Five years after merging with GW – and with a new leader at its helm – the Corcoran School of the Arts and Design is trying to cultivate a common identity, faculty said.
Before the Columbian College of Arts and Sciences absorbed the school in 2014, Corcoran faced financial uncertainty as an independent institution. Officials said the school – which is now headed by interim director Kym Rice, following former director Sanjit Sethi’s departure in July – is aiming to attract more students to its programs, but some faculty expressed doubts about the school’s ability to reverse its five-year trend of declining enrollment.
“I am really excited to have this one-year opportunity to be at the helm of the Corcoran and keep it going in a forward direction, because that’s really what I plan to do,” Rice said.
Rice said increased awareness about the Corcoran and its mission among students, faculty and staff at GW now relative to five years ago is one of the school’s biggest accomplishments since its merger with CCAS.
“More people externally, maybe internally to GW too, are aware of the Corcoran and understand what we’re trying to do – that we’re building a school that is related to the humanities focus of GW and CCAS but is also driven by arts programs,” she said.
Rice said one way she wants to foster a sense of community at the school is to implement student feedback in her decision-making process. This semester, Rice said she plans to form a student advisory council for the school, similar to the one that launched in the School of Media and Public Affairs last November.
“It is really important to be able to do something that gives students a little more authority and power,” Rice said.
But over the past five years, the Corcoran has continued to face hardships, including financial woes amid ongoing renovations at the Flagg Building on 17th Street. Last year, more than 15 students said they transferred or were considering transferring out of Corcoran because of issues like the high cost of attendance and feelings of isolation from the rest of GW.
Rice said she hopes to host and advertise exhibits and guest speakers to attract non-Corcoran students to visit the Flagg Building. She cited a 2017 event featuring animators and storyboard artists for the film “Coco,” which she said attracted an “incredible crowd of students from all over GW,” as a model of what Corcoran can offer to the rest of the University.
“We have incredible stuff going on,” Rice said. “We just need students to be more aware of it in general.”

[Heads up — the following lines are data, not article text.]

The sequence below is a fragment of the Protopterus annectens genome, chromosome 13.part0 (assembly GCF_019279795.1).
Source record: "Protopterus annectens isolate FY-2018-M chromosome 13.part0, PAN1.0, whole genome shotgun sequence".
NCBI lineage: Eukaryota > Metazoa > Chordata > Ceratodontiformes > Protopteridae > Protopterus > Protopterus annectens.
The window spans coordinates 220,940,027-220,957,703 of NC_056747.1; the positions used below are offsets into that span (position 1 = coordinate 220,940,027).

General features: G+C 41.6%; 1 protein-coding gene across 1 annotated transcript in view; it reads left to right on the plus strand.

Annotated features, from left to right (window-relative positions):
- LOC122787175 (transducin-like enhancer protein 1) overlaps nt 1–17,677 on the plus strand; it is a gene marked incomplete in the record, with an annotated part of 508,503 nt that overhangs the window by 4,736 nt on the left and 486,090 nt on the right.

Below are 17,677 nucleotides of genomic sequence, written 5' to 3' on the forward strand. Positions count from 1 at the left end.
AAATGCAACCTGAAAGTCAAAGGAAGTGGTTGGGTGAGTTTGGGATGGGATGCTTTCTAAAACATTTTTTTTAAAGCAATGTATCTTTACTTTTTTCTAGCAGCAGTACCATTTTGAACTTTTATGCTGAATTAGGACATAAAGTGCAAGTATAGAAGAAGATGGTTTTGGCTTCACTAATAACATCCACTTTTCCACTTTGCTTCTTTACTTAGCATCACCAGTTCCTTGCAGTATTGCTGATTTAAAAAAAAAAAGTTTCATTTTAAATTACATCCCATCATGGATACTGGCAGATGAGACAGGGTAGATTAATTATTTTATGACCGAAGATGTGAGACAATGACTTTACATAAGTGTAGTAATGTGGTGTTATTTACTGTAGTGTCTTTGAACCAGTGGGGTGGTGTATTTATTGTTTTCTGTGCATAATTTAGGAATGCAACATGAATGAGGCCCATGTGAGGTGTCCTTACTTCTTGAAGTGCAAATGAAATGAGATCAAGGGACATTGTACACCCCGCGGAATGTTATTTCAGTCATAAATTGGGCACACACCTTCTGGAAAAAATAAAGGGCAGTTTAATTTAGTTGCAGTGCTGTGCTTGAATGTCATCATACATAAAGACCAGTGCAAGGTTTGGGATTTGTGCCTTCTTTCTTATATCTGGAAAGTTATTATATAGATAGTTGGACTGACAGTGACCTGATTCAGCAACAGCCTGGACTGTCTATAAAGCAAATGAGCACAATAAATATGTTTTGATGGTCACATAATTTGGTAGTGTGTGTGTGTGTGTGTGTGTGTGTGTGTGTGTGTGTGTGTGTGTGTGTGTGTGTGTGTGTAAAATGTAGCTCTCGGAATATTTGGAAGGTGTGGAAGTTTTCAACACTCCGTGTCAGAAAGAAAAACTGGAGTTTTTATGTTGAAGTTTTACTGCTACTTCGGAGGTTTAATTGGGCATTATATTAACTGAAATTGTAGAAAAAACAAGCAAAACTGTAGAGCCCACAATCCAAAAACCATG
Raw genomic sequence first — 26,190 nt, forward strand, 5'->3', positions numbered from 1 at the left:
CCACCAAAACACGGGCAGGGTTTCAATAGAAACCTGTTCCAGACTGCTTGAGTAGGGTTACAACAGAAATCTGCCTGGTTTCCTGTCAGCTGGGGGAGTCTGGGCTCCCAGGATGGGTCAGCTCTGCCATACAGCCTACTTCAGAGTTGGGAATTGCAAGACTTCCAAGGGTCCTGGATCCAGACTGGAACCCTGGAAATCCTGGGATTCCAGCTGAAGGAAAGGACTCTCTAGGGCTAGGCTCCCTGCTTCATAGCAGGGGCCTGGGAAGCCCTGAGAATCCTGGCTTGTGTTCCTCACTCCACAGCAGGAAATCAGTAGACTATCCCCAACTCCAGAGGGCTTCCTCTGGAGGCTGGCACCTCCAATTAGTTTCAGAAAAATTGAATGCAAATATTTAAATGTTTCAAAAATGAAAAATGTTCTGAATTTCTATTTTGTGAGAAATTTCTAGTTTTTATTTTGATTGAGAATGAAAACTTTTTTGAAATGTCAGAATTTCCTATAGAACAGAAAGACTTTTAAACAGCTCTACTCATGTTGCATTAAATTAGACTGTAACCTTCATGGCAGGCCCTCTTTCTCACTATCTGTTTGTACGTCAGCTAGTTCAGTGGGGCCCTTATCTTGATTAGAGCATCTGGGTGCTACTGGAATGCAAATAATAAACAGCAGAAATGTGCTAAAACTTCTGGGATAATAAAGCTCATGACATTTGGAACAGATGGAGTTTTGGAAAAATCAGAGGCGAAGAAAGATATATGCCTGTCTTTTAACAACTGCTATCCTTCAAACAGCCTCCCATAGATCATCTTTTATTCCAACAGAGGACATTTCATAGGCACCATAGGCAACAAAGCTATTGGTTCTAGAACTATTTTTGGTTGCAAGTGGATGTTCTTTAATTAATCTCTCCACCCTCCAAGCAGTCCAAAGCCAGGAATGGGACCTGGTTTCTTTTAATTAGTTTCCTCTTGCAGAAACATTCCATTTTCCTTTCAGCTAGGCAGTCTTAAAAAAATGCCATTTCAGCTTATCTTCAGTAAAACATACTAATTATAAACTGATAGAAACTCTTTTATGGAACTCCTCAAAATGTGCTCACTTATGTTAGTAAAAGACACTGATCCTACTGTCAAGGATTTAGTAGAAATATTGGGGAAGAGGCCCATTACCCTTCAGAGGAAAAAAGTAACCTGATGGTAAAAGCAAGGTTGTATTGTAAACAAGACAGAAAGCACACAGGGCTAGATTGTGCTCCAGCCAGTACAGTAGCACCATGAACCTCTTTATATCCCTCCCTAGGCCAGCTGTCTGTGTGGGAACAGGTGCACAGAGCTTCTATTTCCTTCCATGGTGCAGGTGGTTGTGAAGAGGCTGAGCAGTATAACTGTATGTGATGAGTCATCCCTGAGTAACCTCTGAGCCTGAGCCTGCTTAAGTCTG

She added that officials have continued to make progress on the search for a new permanent director, including penning a draft of a job description for the position this summer and obtaining permission from CCAS to begin the search. Rice, who is not pursuing the permanent position, said faculty will meet in the coming weeks to elect a search committee.
Faculty said consolidating the University’s arts programs “under one roof” and consistently showcasing students’ work are highlights from the past five years for the school. But they added that officials should expand Corcoran’s offerings to boost enrollment at the school.
Rebecca Landwehr, an adjunct professor of interior architecture, said offering alternative programs to traditional two- and four-year programs outside of regular business hours could boost interest in the school. She said Corcoran’s post-professional programs, like Digital Photography Basic and Figure Drawing, may entice people with full-time jobs to join the school.
But she added that the rising cost of attendance for students cannot continue to increase if officials want to improve Corcoran enrollment because prospective students may eschew the Corcoran and choose a more affordable art school.
“With GW being one of the most expensive undergraduate institutions in the country, there has to come a breaking point,” she said.
Kate Hardy, an adjunct professorial lecturer of ceramics, said she is not optimistic about a future jump in enrollment at the school because the Corcoran now requires students to complete G-PAC requirements, which detract from the focus on art that prospective art school students seek.
“If someone wanted to go to an art school, why would they go to GW?” she said. “They would go to an art school, and it’s not an art school anymore.”
Hardy added that the Corcoran is still “flailing and not a success,” and officials are not paying the school enough attention for it to be successful.
“It’s not a bustling creative space anymore,” she said. “It’s just kind of empty hallways. It’s just – it feels rundown and forgotten there.”
Bibiana Obler, an associate professor of art history, said creating a sense of community is difficult because the Corcoran student body is split between the Flagg Building and other buildings on the Foggy Bottom Campus like the Smith Hall of Art, which “means that you don’t always run into everybody at Starbucks.”
But she added that students, staff, GW faculty and Corcoran legacy faculty have gradually begun to build a cohesive community at Corcoran.
“Of course, the Corcoran has had to re-envision itself,” Obler said. “And so finally, it felt like that re-envisioning had made a lot of progress, and we’re coming together as a new community.”
Olivia Dupree contributed reporting.
This article appeared in the August 26, 2019 issue of the Hatchet.